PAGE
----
, in reply, observed, that seeing the munificent manner in which Oxford and Cambridge had been endowed, he was anxious to extend the same facility to his Roman Catholic fellow subjects. Seeing the large proportion of people professing that religion in Ireland, he had no objection to their having a great and noble university. If the right hon. Baronet ever travelled along the Mediterranean, he must have observed that all those lands in the hands of the ecclesiastical bodies were the best culti- vated. He was afraid that if a limit were put to endowment (particularly after the manner in which the Government had otherwise provided for the College), the progress of voluntary endowment would soon cease altogether. He had come to that conclusion from what had already taken place, for though empowered to hold land to the amount of 1,000l. a year, the College had never had that amount.

Viscount Clive

said that it was now perfectly competent to Roman Catholics to leave endowments to any amount for the benefit of Maynooth, if they took the precaution of committing their control to trustees. It was much better, therefore, in his opinion, to give them the power at once, in their corporate capacity, without any such intervention.

On the Question that the blank in he Clause be filled with the words "three thousand pounds,"

Mr. Stafford O'Brien

proposed that the blank be filled with the words "thirty thousand pounds." Seeing that the great number of petitions against this grant was in opposition to the endowment of any religion whatever, and seeing that the Roman Catholics, from their declarations in former years, might be supposed to favour such a principle, he wished (without charging them with inconsistency in their recent conduct) to place them in such a position that they might be enabled to say, "We have subscribed an amount equal to that Government intended for us — we are now independent of you, and we wish to dissolve the connexion." He understood the hon. Member for Montrose was opposed to this proposal, lest it might increase the irritable feelings that now existed. But he (Mr. O'Brien) was sure that those who opposed this grant, felt no objection whatever to voluntary endowments by the Catholics themselves.

Mr. Hume

observed that all he had said was, that if the Government raised the amount of endowment from 3,000l. to 30,000l., it would have the effect of stimulating the existing jealousy, and excite more alarm than at present.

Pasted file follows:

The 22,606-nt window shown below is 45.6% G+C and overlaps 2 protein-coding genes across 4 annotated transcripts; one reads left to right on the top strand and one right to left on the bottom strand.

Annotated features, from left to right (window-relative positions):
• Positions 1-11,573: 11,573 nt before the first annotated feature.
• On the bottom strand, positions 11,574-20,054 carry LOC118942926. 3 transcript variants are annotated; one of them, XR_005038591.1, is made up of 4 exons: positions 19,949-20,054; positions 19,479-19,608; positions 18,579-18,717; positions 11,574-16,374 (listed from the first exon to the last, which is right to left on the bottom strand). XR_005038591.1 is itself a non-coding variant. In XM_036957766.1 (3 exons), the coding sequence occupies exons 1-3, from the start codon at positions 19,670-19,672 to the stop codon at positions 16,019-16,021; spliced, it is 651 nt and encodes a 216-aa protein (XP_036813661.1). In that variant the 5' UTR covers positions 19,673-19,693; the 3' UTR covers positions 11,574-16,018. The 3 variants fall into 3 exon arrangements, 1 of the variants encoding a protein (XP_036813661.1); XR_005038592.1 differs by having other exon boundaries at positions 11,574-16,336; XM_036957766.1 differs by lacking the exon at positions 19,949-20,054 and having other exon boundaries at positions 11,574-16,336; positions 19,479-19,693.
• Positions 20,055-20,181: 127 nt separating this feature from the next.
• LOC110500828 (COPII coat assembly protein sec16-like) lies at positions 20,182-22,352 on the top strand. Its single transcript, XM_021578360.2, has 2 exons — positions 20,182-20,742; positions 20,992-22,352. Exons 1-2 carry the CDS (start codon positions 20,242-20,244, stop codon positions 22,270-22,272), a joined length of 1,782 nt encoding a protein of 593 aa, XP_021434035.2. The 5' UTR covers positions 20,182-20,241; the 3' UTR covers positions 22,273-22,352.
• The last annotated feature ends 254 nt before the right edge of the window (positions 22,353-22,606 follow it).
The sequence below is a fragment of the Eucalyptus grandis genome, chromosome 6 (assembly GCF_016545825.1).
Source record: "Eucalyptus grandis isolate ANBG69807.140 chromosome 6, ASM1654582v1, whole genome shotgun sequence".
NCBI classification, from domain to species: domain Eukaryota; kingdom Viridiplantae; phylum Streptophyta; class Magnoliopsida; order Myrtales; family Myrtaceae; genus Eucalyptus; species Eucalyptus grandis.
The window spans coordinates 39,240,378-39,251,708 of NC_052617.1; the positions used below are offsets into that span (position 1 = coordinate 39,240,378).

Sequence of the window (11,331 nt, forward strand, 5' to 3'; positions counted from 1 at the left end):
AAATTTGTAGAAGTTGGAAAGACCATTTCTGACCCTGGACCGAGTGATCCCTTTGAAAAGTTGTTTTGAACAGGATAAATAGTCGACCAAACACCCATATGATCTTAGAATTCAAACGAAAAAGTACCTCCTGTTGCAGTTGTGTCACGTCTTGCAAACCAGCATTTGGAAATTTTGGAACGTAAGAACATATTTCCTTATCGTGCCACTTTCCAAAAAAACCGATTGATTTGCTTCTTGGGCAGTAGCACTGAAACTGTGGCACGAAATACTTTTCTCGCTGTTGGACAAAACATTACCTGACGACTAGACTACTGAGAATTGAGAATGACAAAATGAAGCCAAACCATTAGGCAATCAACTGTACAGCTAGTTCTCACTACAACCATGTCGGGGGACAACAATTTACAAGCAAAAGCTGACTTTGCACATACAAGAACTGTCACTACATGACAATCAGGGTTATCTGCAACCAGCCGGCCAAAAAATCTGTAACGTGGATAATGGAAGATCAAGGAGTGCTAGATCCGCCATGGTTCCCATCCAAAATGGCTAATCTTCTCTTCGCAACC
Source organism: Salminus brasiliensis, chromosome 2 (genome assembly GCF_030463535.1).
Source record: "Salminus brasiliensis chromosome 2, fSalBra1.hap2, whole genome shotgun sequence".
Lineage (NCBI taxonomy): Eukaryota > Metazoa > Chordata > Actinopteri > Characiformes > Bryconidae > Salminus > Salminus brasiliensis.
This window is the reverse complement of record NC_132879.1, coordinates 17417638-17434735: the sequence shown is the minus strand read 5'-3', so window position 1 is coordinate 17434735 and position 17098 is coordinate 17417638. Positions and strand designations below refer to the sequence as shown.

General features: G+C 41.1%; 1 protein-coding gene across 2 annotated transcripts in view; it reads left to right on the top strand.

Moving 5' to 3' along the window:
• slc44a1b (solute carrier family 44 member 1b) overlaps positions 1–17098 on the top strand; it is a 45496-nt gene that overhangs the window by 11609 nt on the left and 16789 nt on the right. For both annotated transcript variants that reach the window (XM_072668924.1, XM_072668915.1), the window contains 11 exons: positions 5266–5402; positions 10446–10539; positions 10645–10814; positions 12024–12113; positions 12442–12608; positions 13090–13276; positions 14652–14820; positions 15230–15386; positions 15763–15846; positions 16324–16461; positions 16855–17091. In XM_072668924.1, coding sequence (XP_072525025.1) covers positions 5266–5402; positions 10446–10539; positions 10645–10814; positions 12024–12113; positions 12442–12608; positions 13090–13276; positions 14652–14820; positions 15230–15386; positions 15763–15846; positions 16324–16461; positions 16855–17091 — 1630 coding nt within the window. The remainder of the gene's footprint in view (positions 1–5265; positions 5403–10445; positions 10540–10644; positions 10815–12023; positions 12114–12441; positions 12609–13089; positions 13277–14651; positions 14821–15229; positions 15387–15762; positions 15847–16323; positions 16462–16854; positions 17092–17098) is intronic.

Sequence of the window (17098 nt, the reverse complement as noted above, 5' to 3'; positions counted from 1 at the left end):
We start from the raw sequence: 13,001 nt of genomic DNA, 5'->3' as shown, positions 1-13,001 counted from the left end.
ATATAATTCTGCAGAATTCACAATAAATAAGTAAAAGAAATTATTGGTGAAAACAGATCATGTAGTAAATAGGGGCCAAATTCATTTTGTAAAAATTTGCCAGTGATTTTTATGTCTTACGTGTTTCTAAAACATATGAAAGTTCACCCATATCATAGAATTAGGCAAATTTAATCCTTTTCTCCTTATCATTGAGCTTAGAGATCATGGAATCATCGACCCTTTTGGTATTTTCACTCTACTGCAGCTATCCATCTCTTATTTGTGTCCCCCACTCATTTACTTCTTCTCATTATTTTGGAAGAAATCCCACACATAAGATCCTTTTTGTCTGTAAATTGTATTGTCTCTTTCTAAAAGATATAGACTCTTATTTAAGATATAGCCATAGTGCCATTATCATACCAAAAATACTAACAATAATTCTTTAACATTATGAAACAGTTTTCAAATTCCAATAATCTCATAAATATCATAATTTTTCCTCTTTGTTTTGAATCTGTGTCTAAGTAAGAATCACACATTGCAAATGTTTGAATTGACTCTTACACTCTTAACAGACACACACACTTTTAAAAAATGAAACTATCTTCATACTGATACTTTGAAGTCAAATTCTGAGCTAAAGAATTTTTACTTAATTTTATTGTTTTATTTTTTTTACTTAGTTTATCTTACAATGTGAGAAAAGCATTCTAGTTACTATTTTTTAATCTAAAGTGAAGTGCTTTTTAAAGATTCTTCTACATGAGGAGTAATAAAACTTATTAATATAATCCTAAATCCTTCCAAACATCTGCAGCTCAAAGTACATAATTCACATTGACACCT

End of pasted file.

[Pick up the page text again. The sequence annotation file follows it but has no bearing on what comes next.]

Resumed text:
Sir H. Inglis

could not but think that the hon. Member for Northamptonshire was endeavouring to outbid Her Majesty's Government in respect to the favours to be conferred on the Roman Catholic College of Maynooth. He hoped the hon. Member would withdraw the Amendment on the grounds urged by a distinguished supporter of the measure, who considered that the proposition was likely to injure the Bill in the opinion of the country. He should not trouble the Committee by repeating his objections to the endowment of Maynooth. If he objected to the endowment of 3,000l. it was surely unnecessary to say that his objections to endowing it to the extent of 30,000l. must be ten times as great.

Mr. Smythe

said the position of the advocates of the voluntary principle was absurd. They objected to Roman Catholics spontaneously endowing their own college. [Mr. Hume; No.] He had no doubt the hon. Member for Montrose would carry out the voluntary principle by discontinuing Church Establishments altogether. [Mr. Hume: Yes.] Then the advocates of the voluntary principle would put the State in this position, that it facilitated all religions while it proscribed them.

Mr. Hume

had no hesitation in saying that he was opposed to unlimited endowment exercised in favour of any sect. If they asked him what he should do if he had the power of remodelling the three kingdoms; he meant, of course, the provision for the religions of the three kingdoms—he should place all on a perfect equality. But in his opinion it showed an absence of all Christian feeling or sympathy for their fellow subjects to oppose the endowment of a few thousands at Maynooth, and to give an unlimited power of endowment as to the Universities in this country. He was in favour of the original proposal, because he feared that raising the endowment to 30,000l. would but increase those bitter feelings, and that dread of Popery, which now unhappily prevailed.

Mr. Granger

said, there was nothing to prevent the Catholics endowing the College by money in the funds, which would, perhaps, be a much better course than by investment in lands.

The Committee divided on the Question that the blank be filled up with 3,000l.:—Ayes 100; Noes 32: Majority 68.

List of the AYES.
Ackers, J. Baillie, Col.
Aglionby, H. A. Baine, W.